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The only three men to beat Roger Federer in the last 19 majors were already out of the Australian Open, leaving the Swiss star with a new threat to face.
Nikolay Davydenko's 13-match winning streak was the hottest on the tour and included two wins over Federer during title runs at the season-ending ATP championships in November and the season-opening event at Doha this month. The Russian unloaded everything he had on Federer for a set and a half on Wednesday and was suddenly in uncharted territory at a Grand Slam tournament.
That's when a bit of gamesmanship and a lot of big-match experience helped Federer switch gears and win 13 straight games en route to a 2-6, 6-3, 6-0, 7-5 victory that sent Davydenko packing to join Federer's former Grand Slam conquerors: No. 2-ranked Rafael Nadal, No. 3-ranked Novak Djokovic, and No. 4-ranked Juan Martin del Potro.
"Winning that many games in a row against a player that's been on fire like this, it's a great sign," Federer said.
The win stretched his record to a 23rd consecutive Grand Slam semifinal appearance, something he rated as "definitely one of the most incredible things I have in my resume."
Before Federer, Ivan Lendl and Rod Laver shared the record at 10.
"It's incredible looking back on how many years that is now, you know, I'm able to deliver at Grand Slam play, especially this year," he said. "Looking at the draw with (former No. 1-ranked Lleyton) Hewitt in the fourth round and Davydenko in the quarters, who has been on fire the last weeks and even today, you know, we saw big signs of it. "So for some reason I was just a bit worried I was not going to make it this time in the semis. Now obviously that it's safe again and I've been able to add one. It's amazing."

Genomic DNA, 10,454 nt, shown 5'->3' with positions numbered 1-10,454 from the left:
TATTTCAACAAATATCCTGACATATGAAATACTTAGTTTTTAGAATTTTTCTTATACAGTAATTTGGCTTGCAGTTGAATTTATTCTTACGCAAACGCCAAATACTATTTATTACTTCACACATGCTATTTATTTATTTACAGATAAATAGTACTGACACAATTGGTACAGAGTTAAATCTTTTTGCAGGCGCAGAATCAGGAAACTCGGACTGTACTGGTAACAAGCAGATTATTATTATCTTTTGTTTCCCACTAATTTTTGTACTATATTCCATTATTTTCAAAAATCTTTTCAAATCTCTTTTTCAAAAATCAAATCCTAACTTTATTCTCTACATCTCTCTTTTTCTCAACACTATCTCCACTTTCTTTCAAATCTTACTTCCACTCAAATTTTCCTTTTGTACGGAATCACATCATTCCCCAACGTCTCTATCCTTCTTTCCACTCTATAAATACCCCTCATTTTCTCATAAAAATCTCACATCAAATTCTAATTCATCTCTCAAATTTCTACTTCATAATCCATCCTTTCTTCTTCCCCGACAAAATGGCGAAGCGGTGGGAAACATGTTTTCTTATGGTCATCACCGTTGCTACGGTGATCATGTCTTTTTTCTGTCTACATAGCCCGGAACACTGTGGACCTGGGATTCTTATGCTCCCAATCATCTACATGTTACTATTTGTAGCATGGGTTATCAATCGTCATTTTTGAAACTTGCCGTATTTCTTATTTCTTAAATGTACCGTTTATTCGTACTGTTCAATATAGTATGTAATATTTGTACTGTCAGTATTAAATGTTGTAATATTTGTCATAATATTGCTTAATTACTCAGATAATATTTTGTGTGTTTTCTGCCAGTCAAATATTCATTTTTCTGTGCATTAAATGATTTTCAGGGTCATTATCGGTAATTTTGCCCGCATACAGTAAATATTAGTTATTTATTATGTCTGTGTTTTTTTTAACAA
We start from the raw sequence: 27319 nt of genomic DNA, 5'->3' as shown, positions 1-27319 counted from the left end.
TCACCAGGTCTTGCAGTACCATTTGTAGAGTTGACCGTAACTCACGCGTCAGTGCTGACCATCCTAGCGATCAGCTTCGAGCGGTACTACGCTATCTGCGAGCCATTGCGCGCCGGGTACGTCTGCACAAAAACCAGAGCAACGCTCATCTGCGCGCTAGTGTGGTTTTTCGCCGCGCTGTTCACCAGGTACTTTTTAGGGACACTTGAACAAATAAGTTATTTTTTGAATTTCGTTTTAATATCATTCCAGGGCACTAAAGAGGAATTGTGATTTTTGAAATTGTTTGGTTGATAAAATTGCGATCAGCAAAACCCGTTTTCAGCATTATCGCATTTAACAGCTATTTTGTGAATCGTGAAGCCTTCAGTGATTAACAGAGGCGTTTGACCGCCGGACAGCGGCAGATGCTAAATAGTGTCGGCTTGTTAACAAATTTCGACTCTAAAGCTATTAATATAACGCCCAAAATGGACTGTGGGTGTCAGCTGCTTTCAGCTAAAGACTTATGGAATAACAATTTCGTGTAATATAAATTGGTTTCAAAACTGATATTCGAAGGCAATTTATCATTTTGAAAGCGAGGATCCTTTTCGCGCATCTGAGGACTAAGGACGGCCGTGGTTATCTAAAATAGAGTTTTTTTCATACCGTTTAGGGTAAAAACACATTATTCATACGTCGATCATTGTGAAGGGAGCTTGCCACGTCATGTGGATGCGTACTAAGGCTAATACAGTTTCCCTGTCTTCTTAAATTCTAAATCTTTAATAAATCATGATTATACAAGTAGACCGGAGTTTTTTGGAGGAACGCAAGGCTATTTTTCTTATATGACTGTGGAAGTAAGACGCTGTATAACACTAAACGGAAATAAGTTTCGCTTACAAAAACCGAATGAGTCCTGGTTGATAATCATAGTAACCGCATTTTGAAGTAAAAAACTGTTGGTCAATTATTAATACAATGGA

Besides his incredible run of Grand Slam semifinals that began at Wimbledon in 2004, Federer boasts three Australian Open wins among his record 15 major titles and 50 wins or more at three of the four biggest tournaments in tennis.
In Friday's semifinals, Federer will meet Jo-Wilfried Tsonga, who removed Djokovic in a five-setter on Wednesday.
To beat Federer, Davydenko said, you have to be like the Swiss star.
"You know, to be like perfect," he said. "He's No. 1."
Davydenko had lost 12 matches to Federer before gaining some confidence with his back-to-back wins. He broke Federer's serve in the third and fifth games, and didn't give the Swiss even a glimpse at a break-point chance.
Federer decided to take a quick comfort break after the first set, to let the sun that had been bothering him move a little bit. That gave Davydenko time to cool his heels inside Rod Laver Arena - unfamiliar territory for somebody more familiar with the outside courts - and time to think about the situation.
It didn't work right away, Federer dropped serve three games later and then fell behind 3-1, but then the momentum swung dramatically.
"You're allowed to have two toilet breaks and I never use them, and I figured maybe the sun goes by 1 centimeter to 3 centimeters ... maybe it's that one point that makes a difference," Federer said, adding for the record: "Oh, I had to go to the toilet, too."